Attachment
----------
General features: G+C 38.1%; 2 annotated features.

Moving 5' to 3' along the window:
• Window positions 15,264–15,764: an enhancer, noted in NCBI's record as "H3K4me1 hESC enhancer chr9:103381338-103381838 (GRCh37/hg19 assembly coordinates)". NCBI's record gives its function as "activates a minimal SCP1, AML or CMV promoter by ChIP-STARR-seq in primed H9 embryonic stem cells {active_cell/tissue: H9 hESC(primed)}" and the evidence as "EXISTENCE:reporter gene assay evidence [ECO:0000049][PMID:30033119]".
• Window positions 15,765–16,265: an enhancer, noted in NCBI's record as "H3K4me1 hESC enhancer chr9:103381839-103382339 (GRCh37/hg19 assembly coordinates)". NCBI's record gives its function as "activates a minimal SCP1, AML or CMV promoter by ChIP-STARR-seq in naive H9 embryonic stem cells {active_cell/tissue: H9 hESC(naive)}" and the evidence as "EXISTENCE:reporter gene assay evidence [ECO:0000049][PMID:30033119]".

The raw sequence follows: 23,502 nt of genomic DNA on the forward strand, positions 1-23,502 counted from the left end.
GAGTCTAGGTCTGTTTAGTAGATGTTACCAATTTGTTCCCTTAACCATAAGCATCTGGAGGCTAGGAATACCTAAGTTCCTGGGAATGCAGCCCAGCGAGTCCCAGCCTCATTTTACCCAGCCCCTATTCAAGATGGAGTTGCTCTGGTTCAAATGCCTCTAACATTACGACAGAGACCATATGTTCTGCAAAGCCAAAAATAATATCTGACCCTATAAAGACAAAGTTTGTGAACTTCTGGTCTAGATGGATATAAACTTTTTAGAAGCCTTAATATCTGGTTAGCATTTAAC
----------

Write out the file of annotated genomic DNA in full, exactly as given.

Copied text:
General features: G+C 38.1%; 2 annotated features.

Moving 5' to 3' along the window:
• Window positions 15,264–15,764: an enhancer, noted in NCBI's record as "H3K4me1 hESC enhancer chr9:103381338-103381838 (GRCh37/hg19 assembly coordinates)". NCBI's record gives its function as "activates a minimal SCP1, AML or CMV promoter by ChIP-STARR-seq in primed H9 embryonic stem cells {active_cell/tissue: H9 hESC(primed)}" and the evidence as "EXISTENCE:reporter gene assay evidence [ECO:0000049][PMID:30033119]".
• Window positions 15,765–16,265: an enhancer, noted in NCBI's record as "H3K4me1 hESC enhancer chr9:103381839-103382339 (GRCh37/hg19 assembly coordinates)". NCBI's record gives its function as "activates a minimal SCP1, AML or CMV promoter by ChIP-STARR-seq in naive H9 embryonic stem cells {active_cell/tissue: H9 hESC(naive)}" and the evidence as "EXISTENCE:reporter gene assay evidence [ECO:0000049][PMID:30033119]".

The raw sequence follows: 23,502 nt of genomic DNA on the forward strand, positions 1-23,502 counted from the left end.
GAGTCTAGGTCTGTTTAGTAGATGTTACCAATTTGTTCCCTTAACCATAAGCATCTGGAGGCTAGGAATACCTAAGTTCCTGGGAATGCAGCCCAGCGAGTCCCAGCCTCATTTTACCCAGCCCCTATTCAAGATGGAGTTGCTCTGGTTCAAATGCCTCTAACATTACGACAGAGACCATATGTTCTGCAAAGCCAAAAATAATATCTGACCCTATAAAGACAAAGTTTGTGAACTTCTGGTCTAGATGGATATAAACTTTTTAGAAGCCTTAATATCTGGTTAGCATTTAAC